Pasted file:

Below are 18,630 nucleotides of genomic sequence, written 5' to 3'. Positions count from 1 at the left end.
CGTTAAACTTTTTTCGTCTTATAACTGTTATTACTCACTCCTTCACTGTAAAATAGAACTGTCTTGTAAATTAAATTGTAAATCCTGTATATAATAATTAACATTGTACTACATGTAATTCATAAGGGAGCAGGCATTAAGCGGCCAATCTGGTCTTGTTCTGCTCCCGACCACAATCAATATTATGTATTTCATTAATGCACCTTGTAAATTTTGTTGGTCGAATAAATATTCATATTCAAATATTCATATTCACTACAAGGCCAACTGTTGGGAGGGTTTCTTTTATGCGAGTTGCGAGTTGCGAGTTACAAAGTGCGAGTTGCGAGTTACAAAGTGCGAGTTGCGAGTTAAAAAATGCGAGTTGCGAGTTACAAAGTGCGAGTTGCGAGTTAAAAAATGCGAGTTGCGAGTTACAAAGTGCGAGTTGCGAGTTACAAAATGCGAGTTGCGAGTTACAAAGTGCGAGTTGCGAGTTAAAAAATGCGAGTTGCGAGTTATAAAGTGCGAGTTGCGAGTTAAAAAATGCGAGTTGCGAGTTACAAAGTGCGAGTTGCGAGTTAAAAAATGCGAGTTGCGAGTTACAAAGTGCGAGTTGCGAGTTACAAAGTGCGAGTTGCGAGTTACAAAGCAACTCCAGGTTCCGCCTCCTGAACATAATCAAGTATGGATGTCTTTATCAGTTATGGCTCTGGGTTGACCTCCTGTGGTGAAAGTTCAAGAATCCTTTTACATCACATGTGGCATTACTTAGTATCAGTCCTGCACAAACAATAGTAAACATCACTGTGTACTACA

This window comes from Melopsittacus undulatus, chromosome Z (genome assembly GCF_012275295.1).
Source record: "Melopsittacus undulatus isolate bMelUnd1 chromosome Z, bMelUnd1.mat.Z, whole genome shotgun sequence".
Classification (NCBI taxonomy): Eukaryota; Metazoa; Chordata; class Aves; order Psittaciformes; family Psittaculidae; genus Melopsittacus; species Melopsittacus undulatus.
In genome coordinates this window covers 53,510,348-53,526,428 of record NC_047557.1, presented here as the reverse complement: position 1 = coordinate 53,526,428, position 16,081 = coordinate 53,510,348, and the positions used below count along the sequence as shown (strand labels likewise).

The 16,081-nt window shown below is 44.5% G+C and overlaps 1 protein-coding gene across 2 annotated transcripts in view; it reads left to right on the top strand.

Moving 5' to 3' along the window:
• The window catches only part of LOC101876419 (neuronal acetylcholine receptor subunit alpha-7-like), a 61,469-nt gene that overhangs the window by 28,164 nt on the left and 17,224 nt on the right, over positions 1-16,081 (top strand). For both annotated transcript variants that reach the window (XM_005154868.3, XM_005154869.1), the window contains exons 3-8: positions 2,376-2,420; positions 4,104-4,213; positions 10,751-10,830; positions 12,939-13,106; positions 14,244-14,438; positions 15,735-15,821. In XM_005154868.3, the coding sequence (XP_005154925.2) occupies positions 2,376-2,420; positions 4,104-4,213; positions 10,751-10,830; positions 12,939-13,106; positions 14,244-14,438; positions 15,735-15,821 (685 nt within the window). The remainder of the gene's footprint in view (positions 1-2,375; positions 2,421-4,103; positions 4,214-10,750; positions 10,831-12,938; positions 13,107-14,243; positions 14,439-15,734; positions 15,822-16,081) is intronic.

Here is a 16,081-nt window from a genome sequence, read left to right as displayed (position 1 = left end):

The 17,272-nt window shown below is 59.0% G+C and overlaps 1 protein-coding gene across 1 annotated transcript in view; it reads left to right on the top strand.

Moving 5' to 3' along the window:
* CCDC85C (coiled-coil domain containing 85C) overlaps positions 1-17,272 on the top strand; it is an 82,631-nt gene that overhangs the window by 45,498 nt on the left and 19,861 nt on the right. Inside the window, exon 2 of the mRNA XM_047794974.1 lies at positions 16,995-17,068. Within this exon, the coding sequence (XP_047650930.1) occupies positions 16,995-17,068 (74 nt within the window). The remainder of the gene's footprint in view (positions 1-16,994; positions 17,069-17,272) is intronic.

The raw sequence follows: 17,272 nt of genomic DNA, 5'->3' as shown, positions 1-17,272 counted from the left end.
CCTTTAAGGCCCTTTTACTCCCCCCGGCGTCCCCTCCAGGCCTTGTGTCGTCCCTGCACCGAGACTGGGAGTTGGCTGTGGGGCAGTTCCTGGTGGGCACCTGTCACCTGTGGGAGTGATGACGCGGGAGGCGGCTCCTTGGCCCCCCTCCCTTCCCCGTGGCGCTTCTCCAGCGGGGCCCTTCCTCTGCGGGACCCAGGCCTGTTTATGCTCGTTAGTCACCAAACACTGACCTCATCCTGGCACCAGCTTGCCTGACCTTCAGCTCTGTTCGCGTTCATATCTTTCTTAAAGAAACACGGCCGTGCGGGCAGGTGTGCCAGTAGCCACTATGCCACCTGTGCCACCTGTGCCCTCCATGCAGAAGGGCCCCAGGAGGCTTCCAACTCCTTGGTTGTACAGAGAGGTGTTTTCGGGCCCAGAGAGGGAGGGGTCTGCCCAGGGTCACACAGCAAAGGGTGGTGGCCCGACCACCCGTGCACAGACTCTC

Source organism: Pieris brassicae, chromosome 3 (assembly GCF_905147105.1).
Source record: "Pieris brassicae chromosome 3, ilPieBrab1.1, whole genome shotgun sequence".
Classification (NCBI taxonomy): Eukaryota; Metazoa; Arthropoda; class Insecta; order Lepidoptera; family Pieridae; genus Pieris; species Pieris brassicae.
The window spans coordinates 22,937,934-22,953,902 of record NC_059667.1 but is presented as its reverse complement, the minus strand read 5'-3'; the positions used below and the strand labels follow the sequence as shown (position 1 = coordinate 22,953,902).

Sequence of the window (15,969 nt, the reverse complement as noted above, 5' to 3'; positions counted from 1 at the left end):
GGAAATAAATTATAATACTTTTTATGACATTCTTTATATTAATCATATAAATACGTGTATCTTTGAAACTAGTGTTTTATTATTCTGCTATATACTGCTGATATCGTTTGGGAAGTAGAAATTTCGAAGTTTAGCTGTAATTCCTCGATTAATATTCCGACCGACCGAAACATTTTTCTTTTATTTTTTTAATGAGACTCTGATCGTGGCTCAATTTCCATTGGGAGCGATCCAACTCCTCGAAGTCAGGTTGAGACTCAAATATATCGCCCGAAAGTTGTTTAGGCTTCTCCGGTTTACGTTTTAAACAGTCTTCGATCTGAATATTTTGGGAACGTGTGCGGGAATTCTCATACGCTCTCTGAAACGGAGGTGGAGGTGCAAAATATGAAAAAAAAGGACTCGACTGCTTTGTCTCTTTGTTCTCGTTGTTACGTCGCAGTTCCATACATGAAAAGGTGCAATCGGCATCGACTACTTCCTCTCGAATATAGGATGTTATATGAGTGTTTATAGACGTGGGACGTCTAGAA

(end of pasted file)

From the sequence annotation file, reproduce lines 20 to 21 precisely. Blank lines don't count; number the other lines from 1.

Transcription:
Sequence of the window (15,969 nt, the reverse complement as noted above, 5' to 3'; positions counted from 1 at the left end):
GGAAATAAATTATAATACTTTTTATGACATTCTTTATATTAATCATATAAATACGTGTATCTTTGAAACTAGTGTTTTATTATTCTGCTATATACTGCTGATATCGTTTGGGAAGTAGAAATTTCGAAGTTTAGCTGTAATTCCTCGATTAATATTCCGACCGACCGAAACATTTTTCTTTTATTTTTTTAATGAGACTCTGATCGTGGCTCAATTTCCATTGGGAGCGATCCAACTCCTCGAAGTCAGGTTGAGACTCAAATATATCGCCCGAAAGTTGTTTAGGCTTCTCCGGTTTACGTTTTAAACAGTCTTCGATCTGAATATTTTGGGAACGTGTGCGGGAATTCTCATACGCTCTCTGAAACGGAGGTGGAGGTGCAAAATATGAAAAAAAAGGACTCGACTGCTTTGTCTCTTTGTTCTCGTTGTTACGTCGCAGTTCCATACATGAAAAGGTGCAATCGGCATCGACTACTTCCTCTCGAATATAGGATGTTATATGAGTGTTTATAGACGTGGGACGTCTAGAA